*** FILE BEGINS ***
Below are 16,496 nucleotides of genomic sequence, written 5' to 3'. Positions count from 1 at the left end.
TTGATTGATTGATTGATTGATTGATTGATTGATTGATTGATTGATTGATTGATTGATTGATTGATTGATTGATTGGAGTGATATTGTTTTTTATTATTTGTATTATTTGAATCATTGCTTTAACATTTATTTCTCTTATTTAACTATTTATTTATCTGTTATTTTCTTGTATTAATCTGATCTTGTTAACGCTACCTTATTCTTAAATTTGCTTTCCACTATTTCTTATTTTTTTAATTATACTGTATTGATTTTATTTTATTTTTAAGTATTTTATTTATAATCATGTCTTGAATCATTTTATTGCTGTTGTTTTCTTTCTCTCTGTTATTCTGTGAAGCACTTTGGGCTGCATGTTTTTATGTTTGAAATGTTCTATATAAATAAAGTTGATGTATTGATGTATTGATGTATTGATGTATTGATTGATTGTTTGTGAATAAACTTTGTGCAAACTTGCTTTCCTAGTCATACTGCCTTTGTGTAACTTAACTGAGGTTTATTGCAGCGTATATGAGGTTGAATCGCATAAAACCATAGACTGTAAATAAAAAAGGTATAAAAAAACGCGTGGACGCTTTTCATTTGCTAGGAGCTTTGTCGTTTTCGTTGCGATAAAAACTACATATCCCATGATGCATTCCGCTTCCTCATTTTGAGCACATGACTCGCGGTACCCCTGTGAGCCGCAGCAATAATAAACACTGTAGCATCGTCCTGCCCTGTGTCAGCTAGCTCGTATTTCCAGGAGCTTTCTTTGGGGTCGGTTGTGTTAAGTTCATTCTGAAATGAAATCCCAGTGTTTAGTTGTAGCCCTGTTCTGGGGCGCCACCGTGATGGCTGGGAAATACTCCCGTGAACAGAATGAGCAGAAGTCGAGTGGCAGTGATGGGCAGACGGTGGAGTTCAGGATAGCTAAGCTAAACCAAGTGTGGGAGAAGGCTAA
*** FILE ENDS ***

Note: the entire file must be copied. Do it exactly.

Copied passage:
Below are 16,496 nucleotides of genomic sequence, written 5' to 3'. Positions count from 1 at the left end.
TTGATTGATTGATTGATTGATTGATTGATTGATTGATTGATTGATTGATTGATTGATTGATTGATTGATTGATTGGAGTGATATTGTTTTTTATTATTTGTATTATTTGAATCATTGCTTTAACATTTATTTCTCTTATTTAACTATTTATTTATCTGTTATTTTCTTGTATTAATCTGATCTTGTTAACGCTACCTTATTCTTAAATTTGCTTTCCACTATTTCTTATTTTTTTAATTATACTGTATTGATTTTATTTTATTTTTAAGTATTTTATTTATAATCATGTCTTGAATCATTTTATTGCTGTTGTTTTCTTTCTCTCTGTTATTCTGTGAAGCACTTTGGGCTGCATGTTTTTATGTTTGAAATGTTCTATATAAATAAAGTTGATGTATTGATGTATTGATGTATTGATGTATTGATTGATTGTTTGTGAATAAACTTTGTGCAAACTTGCTTTCCTAGTCATACTGCCTTTGTGTAACTTAACTGAGGTTTATTGCAGCGTATATGAGGTTGAATCGCATAAAACCATAGACTGTAAATAAAAAAGGTATAAAAAAACGCGTGGACGCTTTTCATTTGCTAGGAGCTTTGTCGTTTTCGTTGCGATAAAAACTACATATCCCATGATGCATTCCGCTTCCTCATTTTGAGCACATGACTCGCGGTACCCCTGTGAGCCGCAGCAATAATAAACACTGTAGCATCGTCCTGCCCTGTGTCAGCTAGCTCGTATTTCCAGGAGCTTTCTTTGGGGTCGGTTGTGTTAAGTTCATTCTGAAATGAAATCCCAGTGTTTAGTTGTAGCCCTGTTCTGGGGCGCCACCGTGATGGCTGGGAAATACTCCCGTGAACAGAATGAGCAGAAGTCGAGTGGCAGTGATGGGCAGACGGTGGAGTTCAGGATAGCTAAGCTAAACCAAGTGTGGGAGAAGGCTAA